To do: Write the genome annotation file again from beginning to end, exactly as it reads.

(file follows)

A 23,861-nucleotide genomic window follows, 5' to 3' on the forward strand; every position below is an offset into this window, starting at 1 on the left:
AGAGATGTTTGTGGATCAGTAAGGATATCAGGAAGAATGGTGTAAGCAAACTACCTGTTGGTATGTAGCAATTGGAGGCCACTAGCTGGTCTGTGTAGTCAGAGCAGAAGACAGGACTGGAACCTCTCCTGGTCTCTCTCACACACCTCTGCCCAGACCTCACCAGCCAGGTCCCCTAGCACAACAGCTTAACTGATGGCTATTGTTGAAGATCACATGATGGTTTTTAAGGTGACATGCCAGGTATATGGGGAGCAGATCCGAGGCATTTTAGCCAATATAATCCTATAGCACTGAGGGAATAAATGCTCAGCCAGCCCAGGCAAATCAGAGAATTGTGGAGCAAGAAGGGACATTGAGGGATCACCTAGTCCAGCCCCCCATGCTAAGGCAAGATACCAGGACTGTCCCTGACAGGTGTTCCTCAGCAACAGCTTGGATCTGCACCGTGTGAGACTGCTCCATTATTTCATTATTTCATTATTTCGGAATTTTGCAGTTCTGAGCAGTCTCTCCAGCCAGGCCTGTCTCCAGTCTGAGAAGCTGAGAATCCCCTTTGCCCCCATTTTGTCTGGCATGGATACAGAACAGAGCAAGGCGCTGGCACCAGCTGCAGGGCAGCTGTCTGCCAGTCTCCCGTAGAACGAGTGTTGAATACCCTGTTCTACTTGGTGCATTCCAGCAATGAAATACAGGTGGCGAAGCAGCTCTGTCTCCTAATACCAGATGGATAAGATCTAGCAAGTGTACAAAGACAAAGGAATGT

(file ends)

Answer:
A 23,861-nucleotide genomic window follows, 5' to 3' on the forward strand; every position below is an offset into this window, starting at 1 on the left:
AGAGATGTTTGTGGATCAGTAAGGATATCAGGAAGAATGGTGTAAGCAAACTACCTGTTGGTATGTAGCAATTGGAGGCCACTAGCTGGTCTGTGTAGTCAGAGCAGAAGACAGGACTGGAACCTCTCCTGGTCTCTCTCACACACCTCTGCCCAGACCTCACCAGCCAGGTCCCCTAGCACAACAGCTTAACTGATGGCTATTGTTGAAGATCACATGATGGTTTTTAAGGTGACATGCCAGGTATATGGGGAGCAGATCCGAGGCATTTTAGCCAATATAATCCTATAGCACTGAGGGAATAAATGCTCAGCCAGCCCAGGCAAATCAGAGAATTGTGGAGCAAGAAGGGACATTGAGGGATCACCTAGTCCAGCCCCCCATGCTAAGGCAAGATACCAGGACTGTCCCTGACAGGTGTTCCTCAGCAACAGCTTGGATCTGCACCGTGTGAGACTGCTCCATTATTTCATTATTTCATTATTTCGGAATTTTGCAGTTCTGAGCAGTCTCTCCAGCCAGGCCTGTCTCCAGTCTGAGAAGCTGAGAATCCCCTTTGCCCCCATTTTGTCTGGCATGGATACAGAACAGAGCAAGGCGCTGGCACCAGCTGCAGGGCAGCTGTCTGCCAGTCTCCCGTAGAACGAGTGTTGAATACCCTGTTCTACTTGGTGCATTCCAGCAATGAAATACAGGTGGCGAAGCAGCTCTGTCTCCTAATACCAGATGGATAAGATCTAGCAAGTGTACAAAGACAAAGGAATGT